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Strawbs
Strawbs
Strawbs
Genres: Folk, World Music, Pop, Rock
 
  •  Track Listings (14) - Disc #1

2008 digitally remastered and expanded edition of The Strawbs debut album, originally released in 1969, including three bonus tracks recorded for John Peel's Top Gear program on BBC Radio 1and first broadcast on January 12...  more »

     
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CD Details

All Artists: Strawbs
Title: Strawbs
Members Wishing: 7
Total Copies: 0
Label: Ume Imports
Original Release Date: 1/1/1969
Re-Release Date: 10/7/2008
Album Type: Import
Genres: Folk, World Music, Pop, Rock
Styles: British & Celtic Folk, Folk Rock, Progressive, Progressive Rock
Number of Discs: 1
SwapaCD Credits: 1
UPC: 600753026793

Synopsis

Album Description
2008 digitally remastered and expanded edition of The Strawbs debut album, originally released in 1969, including three bonus tracks recorded for John Peel's Top Gear program on BBC Radio 1and first broadcast on January 12th 1969. Originally a Bluegrass band when they formed in 1967, The Strawbs took Progressive Rock to a new level by adding a healthy dose of English Folk influence to their heady mix. Led by Dave Cousins, the band never broke through commercially in the U.S. although their fanbase was large, loyal and fanatic. The enhanced packaging features rare and previously unseen photographs of the band and contains sleevenotes by Mark Powell. 10 tracks. Universal.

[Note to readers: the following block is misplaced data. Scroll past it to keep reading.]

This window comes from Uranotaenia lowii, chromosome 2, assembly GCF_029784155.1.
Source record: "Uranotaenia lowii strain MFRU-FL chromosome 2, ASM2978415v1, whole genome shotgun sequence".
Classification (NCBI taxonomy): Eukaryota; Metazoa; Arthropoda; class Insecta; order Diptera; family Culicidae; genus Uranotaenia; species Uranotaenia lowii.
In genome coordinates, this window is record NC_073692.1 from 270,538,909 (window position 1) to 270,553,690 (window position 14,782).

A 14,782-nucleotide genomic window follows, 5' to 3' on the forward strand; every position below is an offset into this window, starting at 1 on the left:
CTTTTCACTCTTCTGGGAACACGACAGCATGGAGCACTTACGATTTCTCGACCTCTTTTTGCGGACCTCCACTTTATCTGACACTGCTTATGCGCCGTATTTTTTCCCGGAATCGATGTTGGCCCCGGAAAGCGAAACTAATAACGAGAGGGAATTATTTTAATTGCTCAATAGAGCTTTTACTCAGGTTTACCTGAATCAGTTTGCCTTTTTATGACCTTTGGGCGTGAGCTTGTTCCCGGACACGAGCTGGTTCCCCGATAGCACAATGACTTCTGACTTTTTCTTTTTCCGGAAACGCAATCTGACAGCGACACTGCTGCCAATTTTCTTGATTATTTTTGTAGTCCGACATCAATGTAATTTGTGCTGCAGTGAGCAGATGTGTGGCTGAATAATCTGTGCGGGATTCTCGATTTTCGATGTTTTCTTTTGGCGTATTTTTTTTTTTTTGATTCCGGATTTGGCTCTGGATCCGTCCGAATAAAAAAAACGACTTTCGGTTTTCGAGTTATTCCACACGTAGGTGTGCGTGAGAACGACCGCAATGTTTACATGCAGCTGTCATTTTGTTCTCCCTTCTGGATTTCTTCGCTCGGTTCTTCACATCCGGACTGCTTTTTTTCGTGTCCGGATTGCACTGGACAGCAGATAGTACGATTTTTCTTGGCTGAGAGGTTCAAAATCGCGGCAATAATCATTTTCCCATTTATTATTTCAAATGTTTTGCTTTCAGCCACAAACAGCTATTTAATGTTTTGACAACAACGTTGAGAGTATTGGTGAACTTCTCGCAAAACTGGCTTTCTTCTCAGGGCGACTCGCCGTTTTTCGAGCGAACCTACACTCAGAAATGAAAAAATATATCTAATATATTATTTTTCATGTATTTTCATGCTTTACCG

CD Reviews

Charming late-60s English folk-pop
Matthew Schwarz | Bridgewater, nj United States | 04/16/2009
(5 out of 5 stars)

"Well, I don't have this edition, but I thought someone should review the album! The Strawbs started out in the 60s as an English bluegrass band (!) called the Strawberry Hill Boys, but had become a singer-songwriter folk band (as opposed to traditional folk) by the time they started recording. This is their first properly released album (they had done some wonderful recordings with the lovely vocalist Sandy Denny beforehand, but these were not released until later). The overall style is based around Dave Cousins folk songs, although they've been produced in the studio to take on a little bit of that late 60s pop sound. Overall rather quaint and nostalgiac, but with an underlying tasteful and well-written art to the songs.
If you like the late 60s original folk scene, particularly the British one, you're in for a treat. The band would go on in the early to mid- 70s to embrace progressive rock, but with a folk basis, so it's only on the Sandy Denny recordings, this album, and the following Dragonfly that we really get to enjoy the full "folk" aspect of the band."